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Virginia's Minority Small Business Person of the Year

Virginia's Minority Small Business Person of the Year

James B. Hart, President of Arriba Corporation of Norfolk, Va. has been selected the 2006 Minority Small Business Person of the Year by the U.S. Small Business Administration’s Richmond District Office.

SBA Richmond District Director Ronald Bew presented the award to Hart on October 12 at the SBA’s MEDWeek luncheon held in conjunction with the National Association of Government Contractor’s (NACGBE) 2006 Industry Day at the Peninsula Workforce Development Center in Hampton, Va. MED Week is a national celebration recognizing contributions of minority business to the nation’s economy.

“Jim Hart is an excellent example of someone who has pursued the American dream through entrepreneurship,” said Ron Bew, District director of the Richmond office. “The success of
Arriba Corporation demonstrates what happens when strategy, hard work, and commitment come together.”

Hart, a Hispanic American and service-disabled veteran, started Arriba Corporation in 1998 to provide construction and engineering services with only two employees and one contract. It wasn’t long before, true to its name (Arriba is “up” in Spanish); the firm began its ascent in the construction industry, specializing in security related construction. Now employing 25 people with revenues exceeding $16 million, Hart has exceeded his goal stated in the firm’s original business plan: “By 2008, Arriba will experience 100 percent growth and have established a reputable presence in the competitive marketplace.”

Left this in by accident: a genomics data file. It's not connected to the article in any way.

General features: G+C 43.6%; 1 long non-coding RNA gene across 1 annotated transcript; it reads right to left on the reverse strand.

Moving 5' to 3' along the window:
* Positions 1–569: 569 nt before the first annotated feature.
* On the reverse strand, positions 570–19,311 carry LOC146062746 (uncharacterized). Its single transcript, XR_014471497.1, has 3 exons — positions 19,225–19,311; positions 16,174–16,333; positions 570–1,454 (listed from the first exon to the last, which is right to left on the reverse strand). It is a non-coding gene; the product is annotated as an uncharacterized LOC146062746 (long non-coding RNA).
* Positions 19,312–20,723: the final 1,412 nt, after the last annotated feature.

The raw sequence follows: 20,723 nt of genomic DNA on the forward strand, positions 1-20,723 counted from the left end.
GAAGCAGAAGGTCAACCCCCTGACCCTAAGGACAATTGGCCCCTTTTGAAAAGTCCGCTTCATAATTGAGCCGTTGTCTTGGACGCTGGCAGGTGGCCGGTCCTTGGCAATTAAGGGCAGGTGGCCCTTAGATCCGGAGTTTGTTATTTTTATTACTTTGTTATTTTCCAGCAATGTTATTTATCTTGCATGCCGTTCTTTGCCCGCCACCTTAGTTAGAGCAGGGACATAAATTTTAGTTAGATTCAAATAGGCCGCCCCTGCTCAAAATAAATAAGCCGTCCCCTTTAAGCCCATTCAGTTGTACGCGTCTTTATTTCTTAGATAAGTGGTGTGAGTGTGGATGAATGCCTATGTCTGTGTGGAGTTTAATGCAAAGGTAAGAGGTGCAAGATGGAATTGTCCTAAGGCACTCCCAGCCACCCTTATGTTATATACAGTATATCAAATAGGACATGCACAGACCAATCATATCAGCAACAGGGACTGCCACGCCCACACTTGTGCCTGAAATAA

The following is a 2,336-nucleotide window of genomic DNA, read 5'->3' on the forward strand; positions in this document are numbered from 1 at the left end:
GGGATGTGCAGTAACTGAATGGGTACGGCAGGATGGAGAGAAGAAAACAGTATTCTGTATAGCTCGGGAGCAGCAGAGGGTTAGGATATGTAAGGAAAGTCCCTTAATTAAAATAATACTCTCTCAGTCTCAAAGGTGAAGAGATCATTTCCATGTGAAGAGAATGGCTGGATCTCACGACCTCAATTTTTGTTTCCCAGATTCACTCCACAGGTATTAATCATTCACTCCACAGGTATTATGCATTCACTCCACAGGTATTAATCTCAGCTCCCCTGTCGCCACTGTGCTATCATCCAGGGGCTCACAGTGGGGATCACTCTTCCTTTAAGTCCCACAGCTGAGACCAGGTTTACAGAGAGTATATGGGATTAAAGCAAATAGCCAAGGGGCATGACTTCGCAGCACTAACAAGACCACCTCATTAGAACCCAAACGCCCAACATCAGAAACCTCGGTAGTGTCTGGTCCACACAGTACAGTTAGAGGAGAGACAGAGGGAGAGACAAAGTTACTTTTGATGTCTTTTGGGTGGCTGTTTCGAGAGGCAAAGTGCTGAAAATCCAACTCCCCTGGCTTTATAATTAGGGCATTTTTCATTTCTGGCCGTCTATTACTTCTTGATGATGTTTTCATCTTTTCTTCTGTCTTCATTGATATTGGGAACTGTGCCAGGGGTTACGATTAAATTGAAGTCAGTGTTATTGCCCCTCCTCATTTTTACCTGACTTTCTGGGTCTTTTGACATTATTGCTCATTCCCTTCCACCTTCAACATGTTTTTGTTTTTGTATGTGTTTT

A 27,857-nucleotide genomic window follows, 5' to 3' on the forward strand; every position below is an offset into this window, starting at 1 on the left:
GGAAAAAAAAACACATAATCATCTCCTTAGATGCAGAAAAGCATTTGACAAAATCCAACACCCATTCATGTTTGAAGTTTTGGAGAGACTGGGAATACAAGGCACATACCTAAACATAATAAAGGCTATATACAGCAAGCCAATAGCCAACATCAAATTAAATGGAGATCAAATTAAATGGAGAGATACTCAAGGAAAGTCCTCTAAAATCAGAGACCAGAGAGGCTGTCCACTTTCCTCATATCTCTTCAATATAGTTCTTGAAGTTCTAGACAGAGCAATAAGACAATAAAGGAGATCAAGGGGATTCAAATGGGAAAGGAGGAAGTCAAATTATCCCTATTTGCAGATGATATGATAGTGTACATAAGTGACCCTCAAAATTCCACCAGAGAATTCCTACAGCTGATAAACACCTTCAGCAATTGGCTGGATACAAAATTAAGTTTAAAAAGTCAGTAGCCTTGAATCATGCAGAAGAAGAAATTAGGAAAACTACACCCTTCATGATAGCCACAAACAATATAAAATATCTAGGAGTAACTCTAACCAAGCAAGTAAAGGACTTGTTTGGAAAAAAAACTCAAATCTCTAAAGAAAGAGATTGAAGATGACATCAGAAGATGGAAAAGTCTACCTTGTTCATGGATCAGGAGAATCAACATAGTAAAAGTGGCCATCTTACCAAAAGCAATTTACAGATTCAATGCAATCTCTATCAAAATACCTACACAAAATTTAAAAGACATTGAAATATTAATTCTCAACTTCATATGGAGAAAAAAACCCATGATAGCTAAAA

Arriba Corporation is a participant in SBA’s 8(a) Business Development Program.

The 8(a) Business Development Program is an essential instrument for helping socially and economically disadvantaged entrepreneurs gain access to the economic mainstream of American society. SBA has helped thousands of aspiring entrepreneurs over the years to gain a foothold in government contracting. Participation is divided into two phases over nine years: a four-year developmental stage and a five- year transition stage.

Participants can receive sole-source contracts, up to a ceiling of $3 million for goods and services and $5 million for manufacturing. While SBA helps 8(a) firms build the ir competitive and institutional know- how, the agency also encourages them to participate in competitive acquisitions.

To qualify for program certification, a small business must be owned and controlled by a socially and economically disadvantaged person. Under the Small Business Act, certain presumed groups include African Americans, Hispanic Americans, Asian Pacific Americans, Native Americans, and Subcontinent Asian Americans. New rules make it easier for non- minority firms to participate by proving the ir social disadvantage.

Since its founding more than a half-century ago, the U.S. Small Business Administration has delivered about 24 million loans, loan guarantees, contracts, counseling sessions and other forms of assistance to small businesses. In the Small Business Act of July 30, 1953, Congress created the U.S. Small Business Administration, whose function is to "aid, counsel, assist, and protect, insofar as is possible, the interests of small business concerns."

The SBA also helps people recover from disasters and rebuild their lives by providing affordable, timely and accessible financial assistance to homeowners, renters and businesses. The charter also stipulated that the SBA will work to ensure small businesses receive a "fair proportion" of government contracts and sales of surplus property.

For more information about the SBA online, go to www.sba.gov or contact the Richmond District Office at (804) 771-2400.